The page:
The W0RW/pm Article Collection
by Ron Chester ★ Monday, May 1, 2017

Paul Signorelli, W0RW, has advanced the art of operating a ham radio in the HF bands while walking around with the rig on his back more than anyone else in the US, maybe in the world. He mostly operates from the mountains in Colorado and I've had the pleasure of working him in the past in QRP contests. Ed WA3WSJ learned a lot about operating "pm: pedestrian mobile" from Paul, collected forty-seven stories about Paul's adventures and published them as an e-book for others who might like to learn how to do this unique form of ham radio.

Tonight I started reading Ed's book. The third article in the collection is W0RW 2004 FYBO Report. FYBO stands for freeze your butt off, as it is an outdoor contest held in February and it awards more points for contacts depending upon how cold it is outside. This was dreamed up by some hams in Arizona, maybe a lot easier for them in Arizona, than for Paul in Colorado!

In the article Paul describes his operating that day, walking six miles in the snow on a bright and sunny day at 9,000 feet on the west side of Pike's Peak, running his Elecraft KX1 rig at three watts into an eight-foot whip coming out of his rear pocket. It was 20F when he started and it warmed up to 25F. He worked thirty-five stations on CW that day, in at least fifteen different states. He thanked every operator who worked him and listed them all at the end of his article. At number twenty-four on that list is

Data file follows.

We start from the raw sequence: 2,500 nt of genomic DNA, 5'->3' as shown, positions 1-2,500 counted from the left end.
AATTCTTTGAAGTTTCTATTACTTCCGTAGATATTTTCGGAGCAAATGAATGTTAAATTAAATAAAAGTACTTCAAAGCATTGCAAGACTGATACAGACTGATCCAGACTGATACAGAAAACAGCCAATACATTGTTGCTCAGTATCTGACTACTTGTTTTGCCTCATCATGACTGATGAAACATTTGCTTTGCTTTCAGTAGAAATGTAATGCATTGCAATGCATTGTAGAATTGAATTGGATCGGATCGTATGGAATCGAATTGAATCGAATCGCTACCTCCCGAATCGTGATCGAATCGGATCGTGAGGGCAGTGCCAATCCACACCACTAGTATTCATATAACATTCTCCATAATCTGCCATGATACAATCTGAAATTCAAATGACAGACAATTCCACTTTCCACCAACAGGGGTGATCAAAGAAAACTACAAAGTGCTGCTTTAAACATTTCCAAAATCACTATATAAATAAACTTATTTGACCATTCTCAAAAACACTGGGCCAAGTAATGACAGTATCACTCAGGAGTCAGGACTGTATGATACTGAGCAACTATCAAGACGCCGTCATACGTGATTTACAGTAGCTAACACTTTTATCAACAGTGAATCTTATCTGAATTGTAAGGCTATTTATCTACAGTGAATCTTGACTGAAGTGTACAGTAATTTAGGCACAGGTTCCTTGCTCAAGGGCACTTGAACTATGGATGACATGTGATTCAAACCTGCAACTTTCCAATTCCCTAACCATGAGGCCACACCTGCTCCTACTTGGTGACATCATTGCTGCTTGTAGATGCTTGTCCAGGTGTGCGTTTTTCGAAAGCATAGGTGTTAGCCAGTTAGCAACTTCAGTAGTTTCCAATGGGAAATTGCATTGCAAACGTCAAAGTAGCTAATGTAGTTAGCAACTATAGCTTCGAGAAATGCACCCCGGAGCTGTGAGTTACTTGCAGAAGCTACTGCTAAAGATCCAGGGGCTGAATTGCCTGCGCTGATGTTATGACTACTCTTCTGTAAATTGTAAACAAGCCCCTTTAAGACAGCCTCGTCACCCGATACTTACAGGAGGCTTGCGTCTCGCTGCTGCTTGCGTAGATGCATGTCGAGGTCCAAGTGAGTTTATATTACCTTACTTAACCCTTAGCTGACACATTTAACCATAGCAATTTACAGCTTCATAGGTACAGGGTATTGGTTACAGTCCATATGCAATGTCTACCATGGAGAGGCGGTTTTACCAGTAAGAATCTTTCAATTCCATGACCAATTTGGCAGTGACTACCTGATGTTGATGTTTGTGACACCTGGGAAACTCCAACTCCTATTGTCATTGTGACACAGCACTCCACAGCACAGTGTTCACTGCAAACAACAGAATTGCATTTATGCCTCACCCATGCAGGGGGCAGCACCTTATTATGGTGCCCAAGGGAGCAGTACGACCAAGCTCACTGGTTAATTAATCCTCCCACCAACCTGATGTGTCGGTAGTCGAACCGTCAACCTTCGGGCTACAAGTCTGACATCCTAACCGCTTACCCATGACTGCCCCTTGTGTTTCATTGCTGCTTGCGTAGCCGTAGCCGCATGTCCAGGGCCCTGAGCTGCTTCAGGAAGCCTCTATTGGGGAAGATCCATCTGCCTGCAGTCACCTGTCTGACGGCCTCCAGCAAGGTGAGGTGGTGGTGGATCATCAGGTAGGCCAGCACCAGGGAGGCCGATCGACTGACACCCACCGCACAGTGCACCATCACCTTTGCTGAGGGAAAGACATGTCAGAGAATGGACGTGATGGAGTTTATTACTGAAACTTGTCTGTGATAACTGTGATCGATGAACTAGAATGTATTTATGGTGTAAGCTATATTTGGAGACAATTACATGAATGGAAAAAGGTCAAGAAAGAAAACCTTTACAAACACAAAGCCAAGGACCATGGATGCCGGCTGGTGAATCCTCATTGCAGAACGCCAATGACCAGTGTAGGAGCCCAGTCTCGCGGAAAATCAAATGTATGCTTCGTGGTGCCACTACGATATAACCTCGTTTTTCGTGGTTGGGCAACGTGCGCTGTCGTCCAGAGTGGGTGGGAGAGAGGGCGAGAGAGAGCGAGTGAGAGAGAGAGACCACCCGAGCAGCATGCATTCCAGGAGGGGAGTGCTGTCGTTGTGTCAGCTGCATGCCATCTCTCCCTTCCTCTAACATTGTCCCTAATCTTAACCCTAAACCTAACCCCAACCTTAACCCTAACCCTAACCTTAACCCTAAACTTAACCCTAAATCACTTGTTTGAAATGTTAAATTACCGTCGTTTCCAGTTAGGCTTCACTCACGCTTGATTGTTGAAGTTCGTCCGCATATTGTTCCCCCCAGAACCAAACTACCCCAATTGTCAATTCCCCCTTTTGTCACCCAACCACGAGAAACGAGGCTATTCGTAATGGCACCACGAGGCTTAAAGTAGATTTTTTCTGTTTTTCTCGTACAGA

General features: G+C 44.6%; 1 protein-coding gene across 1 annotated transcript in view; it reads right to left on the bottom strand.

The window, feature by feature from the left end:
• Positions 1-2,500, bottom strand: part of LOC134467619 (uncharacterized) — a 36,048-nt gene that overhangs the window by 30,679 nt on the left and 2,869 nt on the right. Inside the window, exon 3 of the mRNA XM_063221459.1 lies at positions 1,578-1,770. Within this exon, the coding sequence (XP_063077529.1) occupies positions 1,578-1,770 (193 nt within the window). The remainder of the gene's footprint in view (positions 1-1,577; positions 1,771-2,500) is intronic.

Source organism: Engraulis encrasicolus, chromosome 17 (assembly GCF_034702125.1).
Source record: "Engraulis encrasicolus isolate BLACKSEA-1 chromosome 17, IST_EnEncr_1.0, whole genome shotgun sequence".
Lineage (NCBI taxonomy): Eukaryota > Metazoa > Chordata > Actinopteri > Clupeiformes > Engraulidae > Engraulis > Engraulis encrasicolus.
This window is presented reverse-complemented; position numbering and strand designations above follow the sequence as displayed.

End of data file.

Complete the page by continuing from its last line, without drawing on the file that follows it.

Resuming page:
W6AZ / Ron

Indeed, I had worked him that day! It was neat to find my own call, as I was reading the article. That Saturday my friend, Kit WA6PWW, had driven me and another friend, Vic AB6SO, in his four wheel drive truck up San Benito Peak in San Benito County, looking for the coldest weather we could find at a reasonable distance from Silicon Valley. We stopped about 300 feet from the top because of road conditions, at about 4,900 feet ASL. There was some snow on the ground, along with patches free of snow. It was chilly up there, in the 40's at the coldest, nothing like the conditions Paul had. We set up a station next to the truck, looking east, in the direction of Colorado.

Three things stand out in my mind about that day. (1) It was very cool contacting Paul, knowing that he was tromping around in the snow on Pike's Peak, a unique experience only possible with amateur radio. (2) The drive up the mountain was a lot more harrowing than I had been expecting, as we went around narrow turns on the crooked road, peering down steep drop-offs just past the edge of the road. (3) Some of the ride was scary, but overall, it felt so good to be out in nature, doing ham radio on a Saturday with two good friends. These good memories are still with me more than thirteen years later.

Of course I can recommend Ed's e-book without reservation after reading only the first three stories. Even more important, I urge all hams to get outside with some friends to do some ham radio together! Great times together, later, memories that may stay with you for the rest of your life.